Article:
Jennifer Steveson: The headlines are disturbing, but the headlines also are-- I always find them quite inflammatory because that's what gets clicks or papers sold or whatever the delivery mechanism is. If you just think about what's going on, there are high natural gas prices right now. The issue with gasoline, diesel, petrol in the UK, that's not a supply of the product globally issue at all. That's a regional issue because we have gasoline and diesel, but the issue is getting it to the petrol stations in the UK because it needs to go by truck, and they don't have the truck drivers.
Part of it is some of the labor shortage that we see in various industries as we work our way out of COVID and out of government wage subsidies, but in the UK, it's really exacerbated by Brexit because the trucking industry is an industry that has employed a lot of foreign nationals and they're unable to be in the country working and therefore we're short thousands of those supply service providers. That means that there's gas stations that don't have any gas, petrol stations that don't have any petrol. What happens is that you hear that, and what do you do? You instantly go fill up with gas, just like everybody went and bought a whole year's supply of toilet paper when COVID started and there was toilet paper shortages. The gasoline thing in the UK is mostly Brexit and it's fixable. The natural gas situation has been a while in coming because Europe last year had a cold winter and they drew down their storage levels of natural gas as a result. Fine, that happens when it's cold, but they haven't filled them back up to levels that were comfortable heading into this winter because, in the meantime, Asia had a hot summer, so there was a lot of demand for natural gas over there. Prices were higher. European utilities didn't want to pay those prices to put the gas in storage. That's one issue was price, and now that we're heading into winter, it's still price.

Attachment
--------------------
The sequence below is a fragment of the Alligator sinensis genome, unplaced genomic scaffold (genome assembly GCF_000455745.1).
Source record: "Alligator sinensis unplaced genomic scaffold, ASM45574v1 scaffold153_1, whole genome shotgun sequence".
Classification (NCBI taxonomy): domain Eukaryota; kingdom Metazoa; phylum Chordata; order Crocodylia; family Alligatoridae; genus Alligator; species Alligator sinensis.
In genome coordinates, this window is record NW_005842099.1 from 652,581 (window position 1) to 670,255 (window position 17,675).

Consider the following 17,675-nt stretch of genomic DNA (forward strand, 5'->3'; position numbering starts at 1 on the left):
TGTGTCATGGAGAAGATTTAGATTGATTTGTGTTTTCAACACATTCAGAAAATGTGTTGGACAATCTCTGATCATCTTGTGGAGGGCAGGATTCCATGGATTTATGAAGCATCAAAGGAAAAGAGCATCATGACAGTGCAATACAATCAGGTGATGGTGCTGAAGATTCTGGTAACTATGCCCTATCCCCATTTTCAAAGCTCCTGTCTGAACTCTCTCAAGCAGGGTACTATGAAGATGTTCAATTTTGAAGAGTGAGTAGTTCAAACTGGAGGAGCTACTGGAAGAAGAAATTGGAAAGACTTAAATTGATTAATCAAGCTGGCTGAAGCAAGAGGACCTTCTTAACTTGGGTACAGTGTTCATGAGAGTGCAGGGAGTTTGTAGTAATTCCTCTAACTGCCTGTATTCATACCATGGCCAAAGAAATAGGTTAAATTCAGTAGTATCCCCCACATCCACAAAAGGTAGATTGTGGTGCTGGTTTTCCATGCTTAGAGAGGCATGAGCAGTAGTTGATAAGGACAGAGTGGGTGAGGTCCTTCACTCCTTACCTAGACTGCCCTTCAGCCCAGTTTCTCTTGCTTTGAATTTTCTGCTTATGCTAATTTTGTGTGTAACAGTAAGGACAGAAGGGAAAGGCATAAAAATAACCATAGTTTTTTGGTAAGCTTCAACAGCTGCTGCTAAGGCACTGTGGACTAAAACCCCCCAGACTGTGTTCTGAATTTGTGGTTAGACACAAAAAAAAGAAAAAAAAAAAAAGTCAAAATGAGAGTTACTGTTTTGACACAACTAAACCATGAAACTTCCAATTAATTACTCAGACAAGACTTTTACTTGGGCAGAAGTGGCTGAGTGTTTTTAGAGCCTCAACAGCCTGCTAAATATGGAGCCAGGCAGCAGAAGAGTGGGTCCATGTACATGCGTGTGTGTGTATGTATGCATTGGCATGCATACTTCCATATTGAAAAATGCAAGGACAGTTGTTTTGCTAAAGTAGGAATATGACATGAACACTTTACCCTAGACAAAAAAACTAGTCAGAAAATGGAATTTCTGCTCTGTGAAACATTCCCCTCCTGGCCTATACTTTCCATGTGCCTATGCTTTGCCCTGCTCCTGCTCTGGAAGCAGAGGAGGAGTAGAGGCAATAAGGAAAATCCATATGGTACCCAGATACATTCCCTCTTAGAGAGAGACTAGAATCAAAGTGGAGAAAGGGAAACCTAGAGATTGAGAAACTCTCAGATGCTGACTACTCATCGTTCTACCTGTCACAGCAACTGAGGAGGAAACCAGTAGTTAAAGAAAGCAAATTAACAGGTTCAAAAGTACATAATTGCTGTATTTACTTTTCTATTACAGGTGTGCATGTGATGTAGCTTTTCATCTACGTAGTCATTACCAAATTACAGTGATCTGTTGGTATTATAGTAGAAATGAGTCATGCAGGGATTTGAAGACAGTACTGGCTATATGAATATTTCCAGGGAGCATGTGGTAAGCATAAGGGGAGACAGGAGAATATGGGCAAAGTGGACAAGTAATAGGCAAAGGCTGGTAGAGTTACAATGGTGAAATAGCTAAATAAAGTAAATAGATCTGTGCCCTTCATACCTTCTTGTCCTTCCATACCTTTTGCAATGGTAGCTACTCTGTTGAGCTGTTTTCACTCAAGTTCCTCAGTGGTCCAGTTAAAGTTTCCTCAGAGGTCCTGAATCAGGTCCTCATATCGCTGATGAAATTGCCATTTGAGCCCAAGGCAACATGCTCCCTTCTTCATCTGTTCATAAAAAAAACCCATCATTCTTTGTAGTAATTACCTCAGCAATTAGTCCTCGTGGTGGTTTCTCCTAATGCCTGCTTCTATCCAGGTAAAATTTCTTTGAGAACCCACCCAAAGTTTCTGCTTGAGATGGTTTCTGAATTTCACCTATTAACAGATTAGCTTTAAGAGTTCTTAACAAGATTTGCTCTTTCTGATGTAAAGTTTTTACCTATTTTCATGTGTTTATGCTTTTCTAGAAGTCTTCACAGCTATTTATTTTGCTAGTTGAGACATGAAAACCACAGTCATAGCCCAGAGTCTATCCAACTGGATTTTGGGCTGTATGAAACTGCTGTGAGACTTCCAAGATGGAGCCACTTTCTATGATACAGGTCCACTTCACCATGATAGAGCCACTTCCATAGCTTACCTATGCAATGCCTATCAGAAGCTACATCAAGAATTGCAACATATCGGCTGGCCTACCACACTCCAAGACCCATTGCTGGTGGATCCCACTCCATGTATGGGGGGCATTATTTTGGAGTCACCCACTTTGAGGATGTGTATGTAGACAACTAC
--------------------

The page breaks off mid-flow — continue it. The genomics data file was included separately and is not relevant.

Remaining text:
The other factor that's going on is Europe also gets natural gas from Russia. There's pipelines that go through the Ukraine and supply is not being added to those because there's a new pipeline from Russia that goes to Germany and it's called Nord Stream 2, and it's fully built. It's full of natural gas, which means if you put some molecules in at the Russia end you get some out right away at the Germany end. It's the line pack is in there. It's full of gas, but it's not flowing because it needs approval from Germany, from the government, and it needs approval from the EU.
Germany just had an election and they're putting a coalition government together. Then the question is, what does that government do? They need the gas but there's a Green Party component to that coalition, so that's up in the air. The EU approval is up in the air. Putin has said, we're not sending gas through there unless it's approved. There's a solution to that, but that's political. In the meantime, there's demand for natural gas and the prices are high. Where cutbacks can happen, like dimming streetlights or factories not running as much to burn less natural gas, that's going on.
We're also seeing, because natural gas in Europe right now is more expensive than oil, we're actually seeing some substitution in power plants to burn oil instead of burning natural gas to get through this short-term issue. We've also seen increased coal demand to get through this short-term issue in Europe, which is basically winter because there's more supplies coming on from LNG projects globally. Two of them are in America but they're not coming on ahead of the EU winter. That's regional and localized, but it's definitely headline news right now and is impactful right now.
Mark Brisley: I mentioned at the top that top of mind now is inflation and it's in the news, we're hearing about it, but let's think about it in terms of energy inflation. I guess the question is does energy inflation pinch a consumer's pocketbook differently than regular inflation, and whether or not we think this is transitory or permanent levels of inflation, do you actually think that's going to get to a level where this is going to change consumer behaviour? Where mom and dad are saying we're not going for that drive, or I'm not going to take the car out this weekend here or there?